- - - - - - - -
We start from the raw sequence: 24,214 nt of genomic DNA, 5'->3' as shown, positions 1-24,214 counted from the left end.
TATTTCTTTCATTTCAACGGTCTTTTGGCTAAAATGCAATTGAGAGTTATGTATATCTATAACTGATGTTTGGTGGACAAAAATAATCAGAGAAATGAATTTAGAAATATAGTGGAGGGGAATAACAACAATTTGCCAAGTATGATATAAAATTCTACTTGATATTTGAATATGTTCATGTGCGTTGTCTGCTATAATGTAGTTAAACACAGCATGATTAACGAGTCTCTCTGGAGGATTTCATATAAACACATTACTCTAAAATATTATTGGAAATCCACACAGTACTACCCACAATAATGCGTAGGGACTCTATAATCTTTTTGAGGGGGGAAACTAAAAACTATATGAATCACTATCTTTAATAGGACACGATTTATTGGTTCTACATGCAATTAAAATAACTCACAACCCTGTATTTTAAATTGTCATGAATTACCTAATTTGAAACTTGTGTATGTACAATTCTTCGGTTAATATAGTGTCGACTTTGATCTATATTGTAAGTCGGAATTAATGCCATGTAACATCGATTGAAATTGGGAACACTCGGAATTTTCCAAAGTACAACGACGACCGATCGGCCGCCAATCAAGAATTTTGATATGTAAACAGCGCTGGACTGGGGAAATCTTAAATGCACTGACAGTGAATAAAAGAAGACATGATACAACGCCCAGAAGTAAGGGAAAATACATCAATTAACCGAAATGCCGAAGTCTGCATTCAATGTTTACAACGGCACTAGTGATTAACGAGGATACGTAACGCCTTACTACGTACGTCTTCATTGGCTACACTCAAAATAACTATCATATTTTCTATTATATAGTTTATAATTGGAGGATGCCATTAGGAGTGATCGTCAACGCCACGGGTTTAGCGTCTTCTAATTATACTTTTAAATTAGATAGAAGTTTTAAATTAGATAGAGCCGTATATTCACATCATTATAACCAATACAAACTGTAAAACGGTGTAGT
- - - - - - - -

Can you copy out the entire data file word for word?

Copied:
We start from the raw sequence: 24,214 nt of genomic DNA, 5'->3' as shown, positions 1-24,214 counted from the left end.
TATTTCTTTCATTTCAACGGTCTTTTGGCTAAAATGCAATTGAGAGTTATGTATATCTATAACTGATGTTTGGTGGACAAAAATAATCAGAGAAATGAATTTAGAAATATAGTGGAGGGGAATAACAACAATTTGCCAAGTATGATATAAAATTCTACTTGATATTTGAATATGTTCATGTGCGTTGTCTGCTATAATGTAGTTAAACACAGCATGATTAACGAGTCTCTCTGGAGGATTTCATATAAACACATTACTCTAAAATATTATTGGAAATCCACACAGTACTACCCACAATAATGCGTAGGGACTCTATAATCTTTTTGAGGGGGGAAACTAAAAACTATATGAATCACTATCTTTAATAGGACACGATTTATTGGTTCTACATGCAATTAAAATAACTCACAACCCTGTATTTTAAATTGTCATGAATTACCTAATTTGAAACTTGTGTATGTACAATTCTTCGGTTAATATAGTGTCGACTTTGATCTATATTGTAAGTCGGAATTAATGCCATGTAACATCGATTGAAATTGGGAACACTCGGAATTTTCCAAAGTACAACGACGACCGATCGGCCGCCAATCAAGAATTTTGATATGTAAACAGCGCTGGACTGGGGAAATCTTAAATGCACTGACAGTGAATAAAAGAAGACATGATACAACGCCCAGAAGTAAGGGAAAATACATCAATTAACCGAAATGCCGAAGTCTGCATTCAATGTTTACAACGGCACTAGTGATTAACGAGGATACGTAACGCCTTACTACGTACGTCTTCATTGGCTACACTCAAAATAACTATCATATTTTCTATTATATAGTTTATAATTGGAGGATGCCATTAGGAGTGATCGTCAACGCCACGGGTTTAGCGTCTTCTAATTATACTTTTAAATTAGATAGAAGTTTTAAATTAGATAGAGCCGTATATTCACATCATTATAACCAATACAAACTGTAAAACGGTGTAGT